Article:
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SteelyDanFoundersDeathHighlightsImportanceofEarlyCancerDetection

Fans of the legendary rock band Steely Dan received some sad news a few months ago: Co-founder Walter Becker died unexpectedly at the age of 67. The cause of his death was an aggressive form of esophageal cancer. This disease, which is related to oral cancer, may not get as much attention as some others. Yet Becker's name is the latest addition to the list of well-known people whose lives it has cut short—including actor Humphrey Bogart, writer Christopher Hitchens, and TV personality Richard Dawson.

As its name implies, esophageal cancer affects the esophagus: the long, hollow tube that joins the throat to the stomach. Solid and liquid foods taken into the mouth pass through this tube on their way through the digestive system. Worldwide, it is the sixth most common cause of cancer deaths.

Like oral cancer, esophageal cancer generally does not produce obvious symptoms in its early stages. As a result, by the time these diseases are discovered, both types of cancer are most often in their later stages, and often prove difficult to treat successfully. Another similarity is that dentists can play an important role in oral and esophageal cancer detection.

Many people see dentists more often than any other health care professionals—at recommended twice-yearly checkups, for example. During routine examinations, we check the mouth, tongue, neck and throat for possible signs of oral cancer. These may include lumps, swellings, discolorations, and other abnormalities—which, fortunately, are most often harmless. Other symptoms, including persistent coughing or hoarseness, difficulty swallowing, and unexplained weight loss, are common to both oral and esophageal cancer. Chest pain, worsening heartburn or indigestion and gastroesophageal reflux disease (GERD) can also alert us to the possibility of esophageal cancer.

Cancer may be a scary subject—but early detection and treatment can offer many people the best possible outcome.┬áIf you have questions about oral or esophageal cancer, call our office or schedule a consultation. You can learn more in the Dear Doctor magazine article “Oral Cancer.”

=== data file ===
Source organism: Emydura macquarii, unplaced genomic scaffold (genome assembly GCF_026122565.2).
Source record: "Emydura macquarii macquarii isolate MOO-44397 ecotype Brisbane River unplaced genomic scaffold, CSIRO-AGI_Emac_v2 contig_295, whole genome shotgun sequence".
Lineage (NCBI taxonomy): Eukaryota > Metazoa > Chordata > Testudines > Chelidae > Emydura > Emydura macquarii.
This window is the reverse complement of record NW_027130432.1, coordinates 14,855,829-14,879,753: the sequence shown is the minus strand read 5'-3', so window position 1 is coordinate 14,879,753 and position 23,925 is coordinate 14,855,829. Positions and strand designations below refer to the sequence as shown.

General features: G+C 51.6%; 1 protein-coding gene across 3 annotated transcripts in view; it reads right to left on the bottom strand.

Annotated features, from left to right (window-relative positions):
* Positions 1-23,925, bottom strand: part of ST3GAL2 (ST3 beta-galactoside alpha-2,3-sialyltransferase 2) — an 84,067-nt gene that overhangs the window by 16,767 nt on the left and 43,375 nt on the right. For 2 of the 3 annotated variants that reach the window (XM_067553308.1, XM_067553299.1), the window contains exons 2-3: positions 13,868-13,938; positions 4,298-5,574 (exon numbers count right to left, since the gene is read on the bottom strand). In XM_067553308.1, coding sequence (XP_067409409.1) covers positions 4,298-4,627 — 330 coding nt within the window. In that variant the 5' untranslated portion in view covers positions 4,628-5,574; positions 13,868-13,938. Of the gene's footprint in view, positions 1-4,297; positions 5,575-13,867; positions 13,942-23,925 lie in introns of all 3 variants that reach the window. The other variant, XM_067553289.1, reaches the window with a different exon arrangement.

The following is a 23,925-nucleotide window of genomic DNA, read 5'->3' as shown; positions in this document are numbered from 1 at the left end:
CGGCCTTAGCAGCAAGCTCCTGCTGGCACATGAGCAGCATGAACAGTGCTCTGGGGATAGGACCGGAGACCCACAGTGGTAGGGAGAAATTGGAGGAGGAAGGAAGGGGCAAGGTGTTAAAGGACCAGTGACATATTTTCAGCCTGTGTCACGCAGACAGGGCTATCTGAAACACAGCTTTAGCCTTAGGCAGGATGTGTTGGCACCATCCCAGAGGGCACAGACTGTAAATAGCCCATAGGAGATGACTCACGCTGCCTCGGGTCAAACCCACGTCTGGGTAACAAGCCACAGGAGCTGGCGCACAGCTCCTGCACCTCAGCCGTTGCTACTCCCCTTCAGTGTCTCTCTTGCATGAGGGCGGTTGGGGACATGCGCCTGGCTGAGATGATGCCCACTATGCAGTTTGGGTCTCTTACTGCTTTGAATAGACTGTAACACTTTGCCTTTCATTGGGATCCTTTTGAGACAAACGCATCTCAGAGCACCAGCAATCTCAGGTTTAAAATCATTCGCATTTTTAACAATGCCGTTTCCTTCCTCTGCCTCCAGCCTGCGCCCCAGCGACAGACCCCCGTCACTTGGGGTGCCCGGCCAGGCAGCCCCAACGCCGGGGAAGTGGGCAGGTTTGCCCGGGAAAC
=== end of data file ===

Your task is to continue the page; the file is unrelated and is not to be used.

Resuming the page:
By Eric Romano DDS
November 15, 2016
Category: Oral Health
Tags: oral cancer  
KeepanEyeonYourOralHealthduringCancerTreatment

A third of people treated for cancer develop adverse side effects within their mouth. But while these effects can be devastating to teeth and gums, there are ways to minimize the damage.

Treatments like chemotherapy and radiation work by destroying cancer cells. Unfortunately, they may also destroy normal cells. The accumulation of this “collateral damage” ultimately affects uninvolved areas and organ systems of the body. Chemotherapy, for example, can interrupt bone marrow blood cell formation and decrease the body's ability to fight infection.

These ripple effects can eventually reach the mouth. It's not uncommon for cancer patients to develop mouth sores or see an increase in tooth decay or periodontal (gum) disease. The treatments may also inhibit saliva flow: because saliva neutralizes acid and provides other benefits that lower disease risk, dental disease is more likely to develop when the salivary flow is reduced.

The first step to minimizing these effects is to improve oral health before cancer treatment begins. An unhealthy mouth vastly increases the chances for problems during treatment. Cooperating with your cancer physicians, we should attempt to treat any diseases present as soon as possible.

During cancer treatment we should also monitor your oral health and intervene when appropriate. If at all possible, you should continue regular dental visits for cleaning and checkups, and more so if conditions warrant. We can also protect your teeth and gums with protective measures like antibacterial mouth rinses, saliva stimulation or high-potency fluoride applications for your enamel.

What's most important, though, is what you can do for yourself to care for your mouth during the treatment period. Be sure to brush daily with a soft-bristle brush and fluoride toothpaste. You can use a weak solution of one-quarter teaspoon each of salt and baking soda to a quart of warm water to rinse your mouth and soothe any sores. And be sure to drink plenty of water to reduce dry mouth.

While you're waging your battle against cancer, stay vigilant about your teeth and gums. Taking care of them will ensure that after you've won your war against this malignant foe your mouth will be healthy too.

If you would like more information on taking care of your teeth and gums during cancer treatment, please contact us or schedule an appointment for a consultation. You can also learn more about this topic by reading the Dear Doctor magazine article “Oral Health During Cancer Treatment.”

By Eric Romano DDS
August 29, 2014
Category: Oral Health
AWake-UpCallinMajorLeagueBaseball